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Photo editor manages demanding work week, still able to watch sunrise

Jeff Bundy, Director of Photography, Omaha World-Herald, photo courtesy of Jeff Bundy

Jeff Bundy, director of photography, Omaha World-Herald, (Photo courtesy of Jeff Bundy)

By Madison Nabity
University of Nebraska-Lincoln

A job title in the newsroom is not always as it seems. No one knows this better than Jeff Bundy, the director of photography at the Omaha World-Herald. His responsibilities on the job are constantly changing.

Bundy oversees the paper’s use of photographs, its online and radio operations, and its video production. He even spends time on the corporate side of the business, often dealing with the paper’s budget and finances.

With so much on his plate, Bundy rarely has time to take pictures of his own anymore. Yet, photography remains something that has sparked his curiosity since he developed photos in his parents’ dark room in the basement of his childhood home.

“I was interested in photography at a very young age,” Bundy said in a phone interview. “I was shooting pictures when I was in grade school, and throughout high school.”

As a student at the University of Nebraska-Omaha, he worked as a freelance photographer for the Associated Press while majoring in English and world religion. His career at the Omaha World-Herald began in February 1990, three years before he had graduated from college.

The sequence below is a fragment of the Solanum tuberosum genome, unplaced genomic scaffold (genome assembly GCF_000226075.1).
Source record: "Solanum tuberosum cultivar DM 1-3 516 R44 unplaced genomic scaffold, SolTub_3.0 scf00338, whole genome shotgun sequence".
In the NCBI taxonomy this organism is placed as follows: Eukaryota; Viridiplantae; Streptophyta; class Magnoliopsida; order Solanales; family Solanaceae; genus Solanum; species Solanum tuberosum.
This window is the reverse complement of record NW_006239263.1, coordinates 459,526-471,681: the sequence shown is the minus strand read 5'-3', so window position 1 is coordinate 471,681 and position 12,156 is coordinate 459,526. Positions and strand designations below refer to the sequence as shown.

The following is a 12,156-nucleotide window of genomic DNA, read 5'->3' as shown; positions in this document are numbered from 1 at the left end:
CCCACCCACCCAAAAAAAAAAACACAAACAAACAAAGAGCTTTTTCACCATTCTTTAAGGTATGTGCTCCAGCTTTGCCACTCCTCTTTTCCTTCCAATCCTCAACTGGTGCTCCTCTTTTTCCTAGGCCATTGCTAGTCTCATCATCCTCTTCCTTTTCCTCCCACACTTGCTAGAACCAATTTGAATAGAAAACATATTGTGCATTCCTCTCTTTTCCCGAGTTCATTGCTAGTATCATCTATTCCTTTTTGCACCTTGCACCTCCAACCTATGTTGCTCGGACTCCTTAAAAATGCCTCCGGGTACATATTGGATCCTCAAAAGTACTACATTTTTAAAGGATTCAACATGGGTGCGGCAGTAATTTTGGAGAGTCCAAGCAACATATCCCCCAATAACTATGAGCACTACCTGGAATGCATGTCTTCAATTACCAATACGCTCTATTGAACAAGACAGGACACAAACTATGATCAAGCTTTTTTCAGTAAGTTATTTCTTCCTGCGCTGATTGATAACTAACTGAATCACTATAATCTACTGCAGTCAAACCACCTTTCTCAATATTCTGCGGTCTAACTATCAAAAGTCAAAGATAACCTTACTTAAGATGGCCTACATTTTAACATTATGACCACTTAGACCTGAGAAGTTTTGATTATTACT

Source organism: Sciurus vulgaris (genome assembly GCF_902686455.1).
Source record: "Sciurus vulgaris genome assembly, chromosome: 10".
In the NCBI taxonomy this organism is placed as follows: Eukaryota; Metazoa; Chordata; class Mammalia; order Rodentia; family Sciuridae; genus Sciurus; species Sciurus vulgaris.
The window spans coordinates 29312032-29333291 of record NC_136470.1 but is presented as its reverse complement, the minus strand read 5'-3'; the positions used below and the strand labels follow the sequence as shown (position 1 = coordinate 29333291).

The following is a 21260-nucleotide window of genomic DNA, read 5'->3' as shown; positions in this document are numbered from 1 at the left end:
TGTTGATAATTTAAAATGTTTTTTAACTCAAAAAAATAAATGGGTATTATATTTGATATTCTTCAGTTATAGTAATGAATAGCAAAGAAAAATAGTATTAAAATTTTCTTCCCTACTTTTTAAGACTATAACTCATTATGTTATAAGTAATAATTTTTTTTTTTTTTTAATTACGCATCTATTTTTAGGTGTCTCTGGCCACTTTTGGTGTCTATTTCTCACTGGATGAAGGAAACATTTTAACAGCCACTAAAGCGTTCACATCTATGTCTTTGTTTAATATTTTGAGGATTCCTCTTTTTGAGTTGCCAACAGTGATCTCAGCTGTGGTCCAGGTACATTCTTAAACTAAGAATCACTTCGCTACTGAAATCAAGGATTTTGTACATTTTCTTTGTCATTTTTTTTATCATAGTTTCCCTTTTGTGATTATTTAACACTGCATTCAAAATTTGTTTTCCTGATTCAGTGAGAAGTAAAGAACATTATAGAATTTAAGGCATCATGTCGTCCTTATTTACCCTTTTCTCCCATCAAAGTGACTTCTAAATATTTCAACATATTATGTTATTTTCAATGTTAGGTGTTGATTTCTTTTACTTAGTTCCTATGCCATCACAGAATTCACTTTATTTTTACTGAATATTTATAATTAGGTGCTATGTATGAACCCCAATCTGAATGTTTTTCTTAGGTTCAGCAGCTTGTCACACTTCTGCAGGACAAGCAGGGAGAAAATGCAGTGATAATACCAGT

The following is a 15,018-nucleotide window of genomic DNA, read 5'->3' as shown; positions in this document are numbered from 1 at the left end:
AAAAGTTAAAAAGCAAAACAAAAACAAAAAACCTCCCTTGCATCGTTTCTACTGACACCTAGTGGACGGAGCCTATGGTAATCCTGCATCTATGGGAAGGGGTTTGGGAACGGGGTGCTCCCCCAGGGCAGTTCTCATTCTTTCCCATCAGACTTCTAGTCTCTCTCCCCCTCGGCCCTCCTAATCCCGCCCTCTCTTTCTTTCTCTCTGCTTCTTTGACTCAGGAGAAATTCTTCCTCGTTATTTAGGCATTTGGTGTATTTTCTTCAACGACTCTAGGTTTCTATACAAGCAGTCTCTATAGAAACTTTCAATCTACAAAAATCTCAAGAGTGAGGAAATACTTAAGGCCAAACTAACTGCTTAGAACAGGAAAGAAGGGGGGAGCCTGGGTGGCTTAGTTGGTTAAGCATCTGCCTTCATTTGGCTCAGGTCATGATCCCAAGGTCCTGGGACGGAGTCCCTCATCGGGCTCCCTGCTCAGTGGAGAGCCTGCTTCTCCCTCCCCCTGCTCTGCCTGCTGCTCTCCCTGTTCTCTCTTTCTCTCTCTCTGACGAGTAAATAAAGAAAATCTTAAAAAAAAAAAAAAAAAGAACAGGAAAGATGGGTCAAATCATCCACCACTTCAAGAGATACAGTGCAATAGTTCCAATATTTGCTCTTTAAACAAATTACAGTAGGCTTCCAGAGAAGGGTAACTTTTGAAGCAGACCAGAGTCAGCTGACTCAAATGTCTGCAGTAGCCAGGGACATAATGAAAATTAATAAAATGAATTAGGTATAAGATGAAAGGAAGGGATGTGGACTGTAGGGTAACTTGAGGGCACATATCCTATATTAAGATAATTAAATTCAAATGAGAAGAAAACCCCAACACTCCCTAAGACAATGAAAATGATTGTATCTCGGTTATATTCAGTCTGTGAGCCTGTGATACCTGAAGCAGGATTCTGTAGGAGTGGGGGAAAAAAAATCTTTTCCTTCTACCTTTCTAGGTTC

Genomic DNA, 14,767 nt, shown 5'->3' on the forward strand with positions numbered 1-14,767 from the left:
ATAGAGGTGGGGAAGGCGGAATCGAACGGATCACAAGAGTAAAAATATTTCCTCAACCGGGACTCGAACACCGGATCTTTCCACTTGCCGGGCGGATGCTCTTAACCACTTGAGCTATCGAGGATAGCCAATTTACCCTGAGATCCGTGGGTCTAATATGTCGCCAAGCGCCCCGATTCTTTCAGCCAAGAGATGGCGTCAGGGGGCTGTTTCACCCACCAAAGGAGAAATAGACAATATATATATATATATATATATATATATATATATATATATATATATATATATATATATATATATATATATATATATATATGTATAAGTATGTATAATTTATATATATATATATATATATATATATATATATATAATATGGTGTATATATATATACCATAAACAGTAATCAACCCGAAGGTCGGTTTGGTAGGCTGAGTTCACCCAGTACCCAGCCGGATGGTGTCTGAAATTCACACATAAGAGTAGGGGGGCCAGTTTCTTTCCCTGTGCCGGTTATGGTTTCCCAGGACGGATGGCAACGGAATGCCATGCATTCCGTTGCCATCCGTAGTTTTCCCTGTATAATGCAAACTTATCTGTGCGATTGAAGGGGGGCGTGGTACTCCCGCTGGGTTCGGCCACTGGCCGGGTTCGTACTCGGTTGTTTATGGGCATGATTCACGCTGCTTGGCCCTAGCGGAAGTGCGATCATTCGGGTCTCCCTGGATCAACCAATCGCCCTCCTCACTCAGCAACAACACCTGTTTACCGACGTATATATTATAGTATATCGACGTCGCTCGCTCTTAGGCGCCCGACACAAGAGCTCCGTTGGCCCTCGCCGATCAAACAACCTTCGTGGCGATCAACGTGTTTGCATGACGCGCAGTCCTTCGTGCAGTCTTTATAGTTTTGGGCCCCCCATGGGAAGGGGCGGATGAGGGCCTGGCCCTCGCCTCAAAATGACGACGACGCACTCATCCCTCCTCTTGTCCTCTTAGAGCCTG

Through the years, Bundy’s role as the director of photography has changed with the growing online presence of the World-Herald. These days, he is in charge of 12 visual journalists, who deal with both video and photographs for the World-Herald. Bundy takes pride in helping them as journalists in a variety of ways. He delegates both in-state and out-of-state assignments, gives constructive criticism and advice, and organizes meetings to keep everyone on the same page.

“There’s a lot of hours, but it is all so that I can put my staff in the best possible situations to make great photos for the paper,” Bundy said. “People have strengths and weaknesses and you need to play people’s strengths and put them in situations where they can succeed and there are opportunities to learn.”

He also constantly looks to challenge his journalists, sometimes going out of his way to do so.

“If you never challenge people professionally, they will never get better and be happy with their craft,” Bundy said. “I challenge them by making them go out of their comfort zone.”

Bundy does all he can to help his staff be the best they can be. He talks them through assignments and after they have finished the assignment he will touch base to see what happened and whether the assignment met the expectations that he wanted.

“When you are talking through with the person that was on the assignment, it’s not why didn’t you do this, it is what could we have done to make the situation better,” Bundy said.

Despite a job that often keeps him busy for 10 hours a day, he still finds time to compete with his three Labradors in the American Kennel Club hunt tests and field trials. His favorite thing to hunt with his Labradors is waterfowl, both ducks and geese.

“You sit in a blind with your friends and you visit, watch the sun come up and listen to the water run by, and let your brain relax,” Bundy said.

And for a man as busy as Bundy, that might be exactly what he needs after a hectic week in the newsroom.

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